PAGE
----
Top Corker Aide Could Reap Windfall From Controversial Real Estate Provision In Tax Bill

Andrew Perez, David Sirota, Josh Keefe | December 18, 2017

This story was reported in partnership by Andrew Perez  of MapLight and David Sirota and Josh Keefe of the International Business Times.

The top aide to Sen. Bob Corker, R-Tenn., has major investments in a real estate business that could benefit from a key provision slipped into the Republican tax bill that his boss will be voting on, according to federal documents reviewed by International Business Times and MapLight.

The records show Corker’s longtime chief of staff, Todd Womack, has increased his real estate investments in recent years while working as the senator’s top adviser. Womack’s limited liability corporation (LLC) generated at least $157,000 in income in 2016, according to financial disclosure forms filed in May.

Corker, a commercial real estate investor who’s among the Senate’s wealthiest members, switched his position on the tax bill and announced his support for the final legislation after it was amended to include a provision expanding tax cuts for real-estate-related LLCs. Congressional Democrats have questioned whether Corker switched his vote in exchange for the provision -- a charge Corker has denied. He was the only Republican to vote against the original Senate version of the bill, which included restrictions on tax benefits for real estate-related LLCs.

In an effort to quell a national firestorm about Corker’s reversal, Sen. Orrin Hatch, the Utah Republican who leads the Senate Finance Committee, took credit for the provision on Monday. Hatch wrote in a letter to Corker that he was “unaware of any attempt by you or your staff to contact anyone on the conference committee regarding this provision or any related policy matter."

A Corker spokesman, Micah Johnson, told IBT/MapLight that “neither Senator Corker nor any member of our staff had involvement in crafting the legislation. We requested no specific tax provisions throughout the months-long debate and had no knowledge of the pass-through provision in question.” She did not respond to questions about Womack’s real estate investments. Corker previously said he had not read the text of the tax bill.

Corker potentially has much to gain from the provision. The retiring lawmaker made as much as $7 million in 2016 from his real estate-related LLCs, which means the tax provision could save him as much as $1.2 million, according to the Center for Economic Policy and Research. Records obtained by IBT and MapLight show Womack, the lawmaker’s top adviser, could also potentially benefit from his boss’s pivotal vote on the bill.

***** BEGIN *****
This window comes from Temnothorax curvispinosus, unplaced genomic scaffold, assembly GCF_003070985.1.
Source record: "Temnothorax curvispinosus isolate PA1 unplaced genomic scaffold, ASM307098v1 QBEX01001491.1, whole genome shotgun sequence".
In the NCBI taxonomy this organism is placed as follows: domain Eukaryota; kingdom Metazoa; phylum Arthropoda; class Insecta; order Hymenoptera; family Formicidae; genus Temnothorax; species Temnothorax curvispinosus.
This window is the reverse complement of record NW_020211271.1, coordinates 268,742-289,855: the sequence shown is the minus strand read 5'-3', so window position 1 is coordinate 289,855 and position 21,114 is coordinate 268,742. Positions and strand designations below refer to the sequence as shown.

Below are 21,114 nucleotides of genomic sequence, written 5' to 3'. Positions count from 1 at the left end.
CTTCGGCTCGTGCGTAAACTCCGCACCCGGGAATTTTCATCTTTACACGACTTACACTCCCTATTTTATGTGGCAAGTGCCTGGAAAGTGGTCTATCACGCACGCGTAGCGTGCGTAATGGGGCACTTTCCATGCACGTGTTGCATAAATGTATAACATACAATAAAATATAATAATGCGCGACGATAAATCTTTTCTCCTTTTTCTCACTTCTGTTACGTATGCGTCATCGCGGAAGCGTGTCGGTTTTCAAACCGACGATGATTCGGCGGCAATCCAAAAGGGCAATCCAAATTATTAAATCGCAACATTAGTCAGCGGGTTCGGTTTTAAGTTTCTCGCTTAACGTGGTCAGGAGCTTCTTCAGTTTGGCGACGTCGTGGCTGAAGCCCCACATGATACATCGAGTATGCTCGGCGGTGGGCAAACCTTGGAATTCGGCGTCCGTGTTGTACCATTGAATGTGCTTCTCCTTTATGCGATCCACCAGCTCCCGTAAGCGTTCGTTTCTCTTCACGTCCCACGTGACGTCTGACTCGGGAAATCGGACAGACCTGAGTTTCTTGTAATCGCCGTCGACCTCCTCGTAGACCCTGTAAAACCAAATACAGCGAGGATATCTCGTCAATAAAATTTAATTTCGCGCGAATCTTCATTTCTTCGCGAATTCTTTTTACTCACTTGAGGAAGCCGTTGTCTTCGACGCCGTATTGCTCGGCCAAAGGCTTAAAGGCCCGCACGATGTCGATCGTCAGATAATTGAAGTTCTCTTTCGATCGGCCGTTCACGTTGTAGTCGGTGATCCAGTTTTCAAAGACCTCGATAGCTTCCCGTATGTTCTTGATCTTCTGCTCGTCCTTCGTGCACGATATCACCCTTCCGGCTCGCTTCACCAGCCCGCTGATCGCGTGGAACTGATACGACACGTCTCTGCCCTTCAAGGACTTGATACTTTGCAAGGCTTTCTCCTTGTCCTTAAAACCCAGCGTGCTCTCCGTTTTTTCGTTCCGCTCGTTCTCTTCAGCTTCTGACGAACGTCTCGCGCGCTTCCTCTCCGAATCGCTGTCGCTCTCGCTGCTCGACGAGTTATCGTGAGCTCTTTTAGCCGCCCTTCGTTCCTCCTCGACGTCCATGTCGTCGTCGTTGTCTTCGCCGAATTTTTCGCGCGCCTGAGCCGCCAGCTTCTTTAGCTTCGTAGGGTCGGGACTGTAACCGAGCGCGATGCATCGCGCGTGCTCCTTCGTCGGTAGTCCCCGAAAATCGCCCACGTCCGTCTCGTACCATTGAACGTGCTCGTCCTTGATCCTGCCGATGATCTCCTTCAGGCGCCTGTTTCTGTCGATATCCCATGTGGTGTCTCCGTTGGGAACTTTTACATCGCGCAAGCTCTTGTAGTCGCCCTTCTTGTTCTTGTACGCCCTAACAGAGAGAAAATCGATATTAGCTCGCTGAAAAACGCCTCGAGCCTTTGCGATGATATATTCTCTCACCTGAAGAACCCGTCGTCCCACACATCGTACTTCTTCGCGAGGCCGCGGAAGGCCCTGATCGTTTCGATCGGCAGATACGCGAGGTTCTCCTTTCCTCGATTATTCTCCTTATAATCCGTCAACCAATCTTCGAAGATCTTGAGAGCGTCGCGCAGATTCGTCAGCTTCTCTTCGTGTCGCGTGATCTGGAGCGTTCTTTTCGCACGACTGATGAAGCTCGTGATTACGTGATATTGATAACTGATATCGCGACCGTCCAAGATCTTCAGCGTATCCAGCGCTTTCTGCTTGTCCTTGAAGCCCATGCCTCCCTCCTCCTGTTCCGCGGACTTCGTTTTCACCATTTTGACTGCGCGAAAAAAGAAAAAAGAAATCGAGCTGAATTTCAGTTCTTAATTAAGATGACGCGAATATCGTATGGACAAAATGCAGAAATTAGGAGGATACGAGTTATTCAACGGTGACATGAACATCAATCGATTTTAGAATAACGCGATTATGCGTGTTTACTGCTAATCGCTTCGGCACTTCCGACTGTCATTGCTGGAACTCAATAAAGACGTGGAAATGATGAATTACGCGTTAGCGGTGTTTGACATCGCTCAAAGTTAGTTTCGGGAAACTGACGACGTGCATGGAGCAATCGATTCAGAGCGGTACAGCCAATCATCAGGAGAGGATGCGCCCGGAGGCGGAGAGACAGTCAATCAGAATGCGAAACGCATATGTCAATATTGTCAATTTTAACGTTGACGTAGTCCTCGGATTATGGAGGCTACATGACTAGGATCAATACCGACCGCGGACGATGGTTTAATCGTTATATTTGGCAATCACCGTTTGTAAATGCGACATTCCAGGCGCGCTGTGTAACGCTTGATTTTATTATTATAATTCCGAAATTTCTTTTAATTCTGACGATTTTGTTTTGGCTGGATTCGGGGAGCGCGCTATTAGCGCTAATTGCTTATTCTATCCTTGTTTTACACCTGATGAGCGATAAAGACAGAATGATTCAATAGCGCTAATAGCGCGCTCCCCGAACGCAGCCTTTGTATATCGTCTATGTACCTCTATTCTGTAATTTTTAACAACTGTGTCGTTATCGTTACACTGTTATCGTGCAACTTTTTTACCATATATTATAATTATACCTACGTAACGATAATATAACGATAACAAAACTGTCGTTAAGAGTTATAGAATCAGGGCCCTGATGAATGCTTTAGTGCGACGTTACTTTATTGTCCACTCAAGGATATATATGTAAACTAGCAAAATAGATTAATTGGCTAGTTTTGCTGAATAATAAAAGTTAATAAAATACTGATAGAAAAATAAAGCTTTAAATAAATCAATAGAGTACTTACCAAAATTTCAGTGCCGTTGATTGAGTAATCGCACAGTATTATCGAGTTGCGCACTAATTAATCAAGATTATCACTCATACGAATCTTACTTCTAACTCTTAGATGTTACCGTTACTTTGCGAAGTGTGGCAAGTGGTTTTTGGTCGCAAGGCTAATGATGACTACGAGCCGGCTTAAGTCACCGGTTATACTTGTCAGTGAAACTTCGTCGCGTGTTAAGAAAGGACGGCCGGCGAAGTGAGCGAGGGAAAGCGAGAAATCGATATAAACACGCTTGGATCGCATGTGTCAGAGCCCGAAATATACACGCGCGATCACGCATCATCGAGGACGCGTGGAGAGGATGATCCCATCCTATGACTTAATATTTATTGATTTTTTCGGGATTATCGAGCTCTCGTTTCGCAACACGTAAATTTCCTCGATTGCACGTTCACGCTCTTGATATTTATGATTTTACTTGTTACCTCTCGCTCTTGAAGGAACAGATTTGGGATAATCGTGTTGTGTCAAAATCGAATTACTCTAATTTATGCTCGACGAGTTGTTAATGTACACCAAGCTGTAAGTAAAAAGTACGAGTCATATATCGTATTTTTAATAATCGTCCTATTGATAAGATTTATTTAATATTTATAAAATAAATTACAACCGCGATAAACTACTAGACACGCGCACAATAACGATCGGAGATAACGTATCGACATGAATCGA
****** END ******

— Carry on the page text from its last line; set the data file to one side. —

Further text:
Womack owns at least $2 million worth of real estate through Generation 4 Properties, a Chattanooga-based business. Womack earned between $157,528 and $480,200 in rental income from 29 residential properties in 2016, according to an IBT/MapLight review. The company had 20 rental properties in 2014, according to a previous disclosure by Womack.

Tax experts have told IBT that the tax provision would particularly benefit investors in real estate-related LLCs.

“This helps people who have held property for awhile, like Donald Trump,” David Kamin, a New York University law professor who served as a special assistant to the president for economic policy in the Obama administration, previously told IBT. “If you’ve got an LLC that’s a trade or business with a bunch of real estate holdings and few employees, [I] think you’re now golden. You get the deduction.”

Corker and Womack are not the only public officials who stand to benefit from the provision. President Trump earned at least $41 million of rental income through LLCs in 2016. Republican congressional leaders and GOP lawmakers sitting on the committees overseeing the tax legislation made between $2.6 million and $16 million through real-estate or property-related partnerships, IBT found.

The provision in the final bill was part of a larger 20 percent deduction for “pass-through” entities -- businesses that aren’t obligated to pay corporate taxes, but instead pass income onto partners, who are taxed at the personal level. While the Senate limited the deduction to pass-through businesses that paid out wages, the final version of the bill contained a controversial new provision that allows pass-throughs with large property holdings and no employees to get the deduction.